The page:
Many municipalities and utility companies now offer rebates for purchasing Energy Star-rated appliances, water heaters, electronics like televisions, lighting and ceiling fans. Homeowners can also check into more efficient insulation and windows for possible rebates and definite long-term lower energy costs. Once you get those energy-efficient air conditioners and furnaces installed, keep your AC around 72 degrees in the summer, and around 62 in the winter (wear your new-to-you PoshMark sweater if you’re chilly). Look at your home as an investment, it is common that overall life-cycle costs are much cheaper on more expensive items. Factor in life-cycle costs for enhanced savings over time.

Consider solar energy and hybrid cars

For those able to invest in more substantial energy upgrades, look into solar energy and batteries. Companies like SunRun, SunPower and Sungevity offer free assessments and quotes for clean and renewable household energy. Having your own power source on the roof can mitigate frequent brown-outs or power outages from climate change-caused weather events. Solar panels also offer tax breaks, and are low maintenance once installed. Solar capture material costs have fallen, and panels work even in colder, cloudier environments (although a 30-45 degree pitched roof best captures photons). 

For residents living in Los Angeles, it’s easier than ever before to build accessory dwelling units (ADUs.) Companies like EcoSmart Builders allow homeowners to reinvest in their primary home which generates immediate cash flow but also provides low-cost, solar power, making home improvements more energy efficient.

You may also consider a geothermal system, which harnesses consistent earth temperatures by using a heat pump and underground pipes to carry heat into your home during winter, and move home heat back into the ground during summer while harnessing cooler temperatures underground. Groups like Dandelion Energy can also provide free estimates for system conversion. 

And of course, think about an electric or hybrid car next time you need new wheels. Focus on life-cycle costs, not just the initial purchase price, and insist on a floor of 35 MPG performance. If you’re able, you should try to bike or walk when you can, a great option for when picking up your curbside order from a local business. Many health insurance plans offer cost reductions for tracking physical activity with a wearable tracking device, like a FitBit or AppleWatch and hitting certain targets. Just make sure to be careful and continue to practice safe social distancing.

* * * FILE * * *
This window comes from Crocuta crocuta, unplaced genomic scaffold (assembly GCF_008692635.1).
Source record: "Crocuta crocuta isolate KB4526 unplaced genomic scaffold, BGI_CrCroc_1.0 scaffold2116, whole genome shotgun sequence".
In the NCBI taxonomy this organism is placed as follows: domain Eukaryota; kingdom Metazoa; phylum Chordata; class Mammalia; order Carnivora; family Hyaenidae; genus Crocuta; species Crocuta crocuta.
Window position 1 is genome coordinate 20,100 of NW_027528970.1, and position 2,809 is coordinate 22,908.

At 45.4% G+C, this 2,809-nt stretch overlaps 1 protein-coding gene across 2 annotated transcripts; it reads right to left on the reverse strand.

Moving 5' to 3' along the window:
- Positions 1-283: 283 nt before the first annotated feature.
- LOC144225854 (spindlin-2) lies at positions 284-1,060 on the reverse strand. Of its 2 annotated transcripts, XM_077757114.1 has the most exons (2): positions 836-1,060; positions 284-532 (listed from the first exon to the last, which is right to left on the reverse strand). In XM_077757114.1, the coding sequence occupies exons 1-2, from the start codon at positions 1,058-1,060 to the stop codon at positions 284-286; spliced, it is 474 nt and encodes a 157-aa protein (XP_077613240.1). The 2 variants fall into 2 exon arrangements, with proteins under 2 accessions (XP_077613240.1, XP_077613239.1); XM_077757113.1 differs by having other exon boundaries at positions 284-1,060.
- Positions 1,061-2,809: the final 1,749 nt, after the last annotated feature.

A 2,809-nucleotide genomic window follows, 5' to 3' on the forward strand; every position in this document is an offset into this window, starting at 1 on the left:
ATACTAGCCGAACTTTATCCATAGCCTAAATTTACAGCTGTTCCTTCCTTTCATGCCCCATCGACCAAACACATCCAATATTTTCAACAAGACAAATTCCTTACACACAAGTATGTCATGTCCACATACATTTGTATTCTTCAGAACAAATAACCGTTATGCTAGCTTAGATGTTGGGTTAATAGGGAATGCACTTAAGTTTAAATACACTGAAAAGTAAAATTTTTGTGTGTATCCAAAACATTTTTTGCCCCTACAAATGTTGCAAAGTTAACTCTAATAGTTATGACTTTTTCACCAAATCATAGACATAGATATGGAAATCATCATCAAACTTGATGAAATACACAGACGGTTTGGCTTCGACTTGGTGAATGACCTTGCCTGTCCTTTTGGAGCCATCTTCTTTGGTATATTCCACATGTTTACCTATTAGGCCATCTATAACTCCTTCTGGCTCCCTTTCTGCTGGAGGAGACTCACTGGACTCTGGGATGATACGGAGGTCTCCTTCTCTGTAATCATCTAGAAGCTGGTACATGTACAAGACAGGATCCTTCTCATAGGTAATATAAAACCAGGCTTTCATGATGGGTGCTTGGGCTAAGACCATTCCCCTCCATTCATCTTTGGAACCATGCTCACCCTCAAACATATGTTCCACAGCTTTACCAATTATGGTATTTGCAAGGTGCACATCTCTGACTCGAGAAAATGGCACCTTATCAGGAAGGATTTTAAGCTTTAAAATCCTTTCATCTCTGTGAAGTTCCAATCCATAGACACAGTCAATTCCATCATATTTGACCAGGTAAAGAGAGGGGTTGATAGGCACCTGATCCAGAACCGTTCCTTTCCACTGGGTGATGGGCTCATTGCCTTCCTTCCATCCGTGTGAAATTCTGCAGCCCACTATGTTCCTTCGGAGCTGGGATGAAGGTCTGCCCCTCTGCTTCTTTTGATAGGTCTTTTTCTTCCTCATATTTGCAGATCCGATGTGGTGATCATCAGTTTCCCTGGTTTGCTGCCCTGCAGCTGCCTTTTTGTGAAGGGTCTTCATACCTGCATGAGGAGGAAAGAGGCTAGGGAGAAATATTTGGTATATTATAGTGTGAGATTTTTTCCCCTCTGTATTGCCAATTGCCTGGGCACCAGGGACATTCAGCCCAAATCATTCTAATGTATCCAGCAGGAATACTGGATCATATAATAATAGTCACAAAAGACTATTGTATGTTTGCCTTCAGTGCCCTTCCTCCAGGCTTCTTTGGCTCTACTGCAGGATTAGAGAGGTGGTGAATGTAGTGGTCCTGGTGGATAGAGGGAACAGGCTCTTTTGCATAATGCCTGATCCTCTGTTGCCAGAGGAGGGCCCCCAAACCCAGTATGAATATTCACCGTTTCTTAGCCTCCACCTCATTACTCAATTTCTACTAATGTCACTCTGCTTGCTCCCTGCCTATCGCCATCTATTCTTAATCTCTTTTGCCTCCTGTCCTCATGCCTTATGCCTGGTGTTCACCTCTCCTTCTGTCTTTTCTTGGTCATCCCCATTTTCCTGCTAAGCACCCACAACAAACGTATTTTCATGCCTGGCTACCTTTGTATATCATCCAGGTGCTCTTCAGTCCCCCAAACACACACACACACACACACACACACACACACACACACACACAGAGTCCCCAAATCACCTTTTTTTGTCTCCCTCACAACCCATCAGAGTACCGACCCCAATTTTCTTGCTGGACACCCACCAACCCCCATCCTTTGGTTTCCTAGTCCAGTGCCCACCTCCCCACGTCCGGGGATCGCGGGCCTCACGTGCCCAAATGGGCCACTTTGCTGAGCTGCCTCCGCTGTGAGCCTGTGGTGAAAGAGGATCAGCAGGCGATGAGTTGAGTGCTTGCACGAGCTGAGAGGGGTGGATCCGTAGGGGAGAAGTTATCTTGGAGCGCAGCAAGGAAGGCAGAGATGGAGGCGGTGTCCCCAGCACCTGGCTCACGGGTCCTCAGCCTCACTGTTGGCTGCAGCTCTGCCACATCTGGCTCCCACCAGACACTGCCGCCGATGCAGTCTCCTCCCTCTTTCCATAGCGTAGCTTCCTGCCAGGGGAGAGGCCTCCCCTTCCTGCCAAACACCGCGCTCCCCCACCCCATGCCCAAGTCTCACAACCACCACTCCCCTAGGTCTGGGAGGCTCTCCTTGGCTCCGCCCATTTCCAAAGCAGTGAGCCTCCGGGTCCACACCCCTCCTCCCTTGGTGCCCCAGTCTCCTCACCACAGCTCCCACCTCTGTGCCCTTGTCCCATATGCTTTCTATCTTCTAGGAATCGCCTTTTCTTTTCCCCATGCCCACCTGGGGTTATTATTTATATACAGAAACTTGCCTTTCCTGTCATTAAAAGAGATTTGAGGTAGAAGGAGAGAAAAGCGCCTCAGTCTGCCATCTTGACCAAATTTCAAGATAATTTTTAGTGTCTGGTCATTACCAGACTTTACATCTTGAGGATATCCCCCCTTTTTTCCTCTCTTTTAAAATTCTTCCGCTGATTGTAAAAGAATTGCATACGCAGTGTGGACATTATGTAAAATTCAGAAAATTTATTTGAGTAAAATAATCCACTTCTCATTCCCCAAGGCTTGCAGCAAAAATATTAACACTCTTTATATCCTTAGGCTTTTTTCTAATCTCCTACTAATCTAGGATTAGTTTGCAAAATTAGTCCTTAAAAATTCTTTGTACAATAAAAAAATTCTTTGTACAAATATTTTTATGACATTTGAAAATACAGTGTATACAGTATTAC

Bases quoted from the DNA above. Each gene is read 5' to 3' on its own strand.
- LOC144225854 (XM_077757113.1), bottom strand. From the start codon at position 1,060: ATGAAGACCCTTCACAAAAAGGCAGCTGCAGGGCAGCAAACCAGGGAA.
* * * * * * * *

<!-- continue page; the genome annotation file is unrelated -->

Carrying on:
The Voting Booth

Every vote counts. Politicians very often lead innovation with the choices they make in office. We need to see more policies that enhance the green energy landscape. Subsidies that support fossil fuels suffocate innovation and enable outdated and heavily polluting industries to thrive when they should be phased out through natural capitalistic cycles. We shouldn’t be keeping these industries afloat as renewable energy generation costs drop to become more competitive. Only our collective voices will be able to urge our politicians to implement a more productive and beneficial use of the subsidies our governments are willing to offer with our hard-earned tax dollars. These subsidies are what enable us to continue to improve our homes through these home energy rebate programs. We need to fight to keep them active. At the end of the day, our personal actions and micro-environments impact the outside world. We can make conscious choices to improve our individual circumstances, which in turn will help the community-at-large too. Climate change is real, it’s here, and it’s driving innovation, so take advantage of the newer, cleaner, more efficient products, which offer accompanying rebates and lower lifetime costs. Remember, vote for legislators who support these job-creating innovations, and who are guided by peer-reviewed, science-based technologies and decisions. In the quest for lower carbon footprints and cleaner energy, remember that we already have the power to make helpful and thrifty choices.